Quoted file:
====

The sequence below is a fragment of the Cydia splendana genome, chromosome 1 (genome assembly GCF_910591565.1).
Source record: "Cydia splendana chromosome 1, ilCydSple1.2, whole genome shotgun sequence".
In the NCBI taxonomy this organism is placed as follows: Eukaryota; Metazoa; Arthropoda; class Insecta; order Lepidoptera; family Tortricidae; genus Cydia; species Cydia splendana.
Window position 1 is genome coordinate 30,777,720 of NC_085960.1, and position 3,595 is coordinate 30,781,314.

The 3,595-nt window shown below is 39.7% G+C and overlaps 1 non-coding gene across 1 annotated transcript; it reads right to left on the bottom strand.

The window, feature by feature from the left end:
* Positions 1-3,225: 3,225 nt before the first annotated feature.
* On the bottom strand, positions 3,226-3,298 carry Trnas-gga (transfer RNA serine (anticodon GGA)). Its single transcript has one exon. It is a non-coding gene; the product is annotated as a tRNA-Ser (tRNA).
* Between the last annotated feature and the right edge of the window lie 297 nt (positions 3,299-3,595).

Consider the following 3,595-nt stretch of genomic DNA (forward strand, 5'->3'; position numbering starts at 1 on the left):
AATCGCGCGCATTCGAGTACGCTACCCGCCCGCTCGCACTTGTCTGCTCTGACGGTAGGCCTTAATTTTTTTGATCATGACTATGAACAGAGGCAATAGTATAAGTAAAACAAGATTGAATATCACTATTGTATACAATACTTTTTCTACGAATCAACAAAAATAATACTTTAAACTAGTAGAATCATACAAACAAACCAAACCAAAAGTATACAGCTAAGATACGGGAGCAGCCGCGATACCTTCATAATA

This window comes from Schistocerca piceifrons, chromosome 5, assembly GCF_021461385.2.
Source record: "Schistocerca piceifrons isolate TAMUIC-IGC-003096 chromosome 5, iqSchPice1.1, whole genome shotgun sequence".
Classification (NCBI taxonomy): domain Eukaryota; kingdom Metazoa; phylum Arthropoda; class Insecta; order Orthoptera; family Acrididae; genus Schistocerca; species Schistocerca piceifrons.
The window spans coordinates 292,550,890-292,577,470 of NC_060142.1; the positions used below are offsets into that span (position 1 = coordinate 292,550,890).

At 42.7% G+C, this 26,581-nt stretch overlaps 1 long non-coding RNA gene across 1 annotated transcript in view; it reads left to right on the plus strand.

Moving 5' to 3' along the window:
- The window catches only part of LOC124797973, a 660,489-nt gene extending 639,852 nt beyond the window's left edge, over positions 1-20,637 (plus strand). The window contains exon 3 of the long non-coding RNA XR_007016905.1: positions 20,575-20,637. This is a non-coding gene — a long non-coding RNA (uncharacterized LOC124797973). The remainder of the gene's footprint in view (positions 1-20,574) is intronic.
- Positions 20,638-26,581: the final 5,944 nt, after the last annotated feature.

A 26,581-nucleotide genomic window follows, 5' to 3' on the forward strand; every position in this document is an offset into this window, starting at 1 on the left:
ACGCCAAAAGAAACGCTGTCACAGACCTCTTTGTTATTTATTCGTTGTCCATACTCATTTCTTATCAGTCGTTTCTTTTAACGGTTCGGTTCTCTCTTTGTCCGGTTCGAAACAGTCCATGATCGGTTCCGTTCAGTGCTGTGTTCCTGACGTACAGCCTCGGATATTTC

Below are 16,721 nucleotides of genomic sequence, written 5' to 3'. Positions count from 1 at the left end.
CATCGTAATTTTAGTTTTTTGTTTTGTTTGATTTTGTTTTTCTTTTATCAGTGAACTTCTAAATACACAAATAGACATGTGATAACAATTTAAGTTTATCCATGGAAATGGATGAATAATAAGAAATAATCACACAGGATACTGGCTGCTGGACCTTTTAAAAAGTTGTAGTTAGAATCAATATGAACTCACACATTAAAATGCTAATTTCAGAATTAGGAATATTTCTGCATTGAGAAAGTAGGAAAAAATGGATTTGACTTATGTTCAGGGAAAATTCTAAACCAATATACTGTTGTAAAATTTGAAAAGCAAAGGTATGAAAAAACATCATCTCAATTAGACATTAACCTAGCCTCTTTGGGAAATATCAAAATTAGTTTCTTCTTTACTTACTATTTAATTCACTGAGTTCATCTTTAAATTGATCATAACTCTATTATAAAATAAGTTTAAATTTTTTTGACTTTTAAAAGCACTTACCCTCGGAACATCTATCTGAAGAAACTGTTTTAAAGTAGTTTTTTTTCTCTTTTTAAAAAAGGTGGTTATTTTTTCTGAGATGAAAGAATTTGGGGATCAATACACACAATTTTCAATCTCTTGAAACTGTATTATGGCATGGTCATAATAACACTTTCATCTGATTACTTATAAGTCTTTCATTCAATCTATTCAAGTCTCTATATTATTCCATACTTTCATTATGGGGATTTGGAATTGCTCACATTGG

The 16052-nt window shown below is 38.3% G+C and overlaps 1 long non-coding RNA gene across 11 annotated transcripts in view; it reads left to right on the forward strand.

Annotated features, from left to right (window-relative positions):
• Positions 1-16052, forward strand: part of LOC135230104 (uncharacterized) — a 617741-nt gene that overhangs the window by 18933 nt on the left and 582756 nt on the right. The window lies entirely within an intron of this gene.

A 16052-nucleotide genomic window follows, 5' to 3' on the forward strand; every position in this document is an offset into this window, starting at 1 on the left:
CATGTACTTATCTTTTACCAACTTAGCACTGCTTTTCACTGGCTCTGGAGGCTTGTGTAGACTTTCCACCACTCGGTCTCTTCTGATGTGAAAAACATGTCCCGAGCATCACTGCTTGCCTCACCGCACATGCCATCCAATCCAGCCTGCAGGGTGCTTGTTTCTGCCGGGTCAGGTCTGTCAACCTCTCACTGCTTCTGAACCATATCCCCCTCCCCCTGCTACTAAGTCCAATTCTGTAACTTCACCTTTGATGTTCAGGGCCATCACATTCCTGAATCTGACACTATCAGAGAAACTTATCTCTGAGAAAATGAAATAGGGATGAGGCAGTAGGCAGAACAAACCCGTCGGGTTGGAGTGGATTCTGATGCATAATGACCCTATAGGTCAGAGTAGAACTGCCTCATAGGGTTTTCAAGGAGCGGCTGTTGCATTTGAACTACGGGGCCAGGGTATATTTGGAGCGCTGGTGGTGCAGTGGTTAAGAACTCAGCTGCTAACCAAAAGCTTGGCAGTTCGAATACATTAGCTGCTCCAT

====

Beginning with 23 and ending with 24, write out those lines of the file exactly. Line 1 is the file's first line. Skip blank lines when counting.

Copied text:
CATCGTAATTTTAGTTTTTTGTTTTGTTTGATTTTGTTTTTCTTTTATCAGTGAACTTCTAAATACACAAATAGACATGTGATAACAATTTAAGTTTATCCATGGAAATGGATGAATAATAAGAAATAATCACACAGGATACTGGCTGCTGGACCTTTTAAAAAGTTGTAGTTAGAATCAATATGAACTCACACATTAAAATGCTAATTTCAGAATTAGGAATATTTCTGCATTGAGAAAGTAGGAAAAAATGGATTTGACTTATGTTCAGGGAAAATTCTAAACCAATATACTGTTGTAAAATTTGAAAAGCAAAGGTATGAAAAAACATCATCTCAATTAGACATTAACCTAGCCTCTTTGGGAAATATCAAAATTAGTTTCTTCTTTACTTACTATTTAATTCACTGAGTTCATCTTTAAATTGATCATAACTCTATTATAAAATAAGTTTAAATTTTTTTGACTTTTAAAAGCACTTACCCTCGGAACATCTATCTGAAGAAACTGTTTTAAAGTAGTTTTTTTTCTCTTTTTAAAAAAGGTGGTTATTTTTTCTGAGATGAAAGAATTTGGGGATCAATACACACAATTTTCAATCTCTTGAAACTGTATTATGGCATGGTCATAATAACACTTTCATCTGATTACTTATAAGTCTTTCATTCAATCTATTCAAGTCTCTATATTATTCCATACTTTCATTATGGGGATTTGGAATTGCTCACATTGG

The 16052-nt window shown below is 38.3% G+C and overlaps 1 long non-coding RNA gene across 11 annotated transcripts in view; it reads left to right on the forward strand.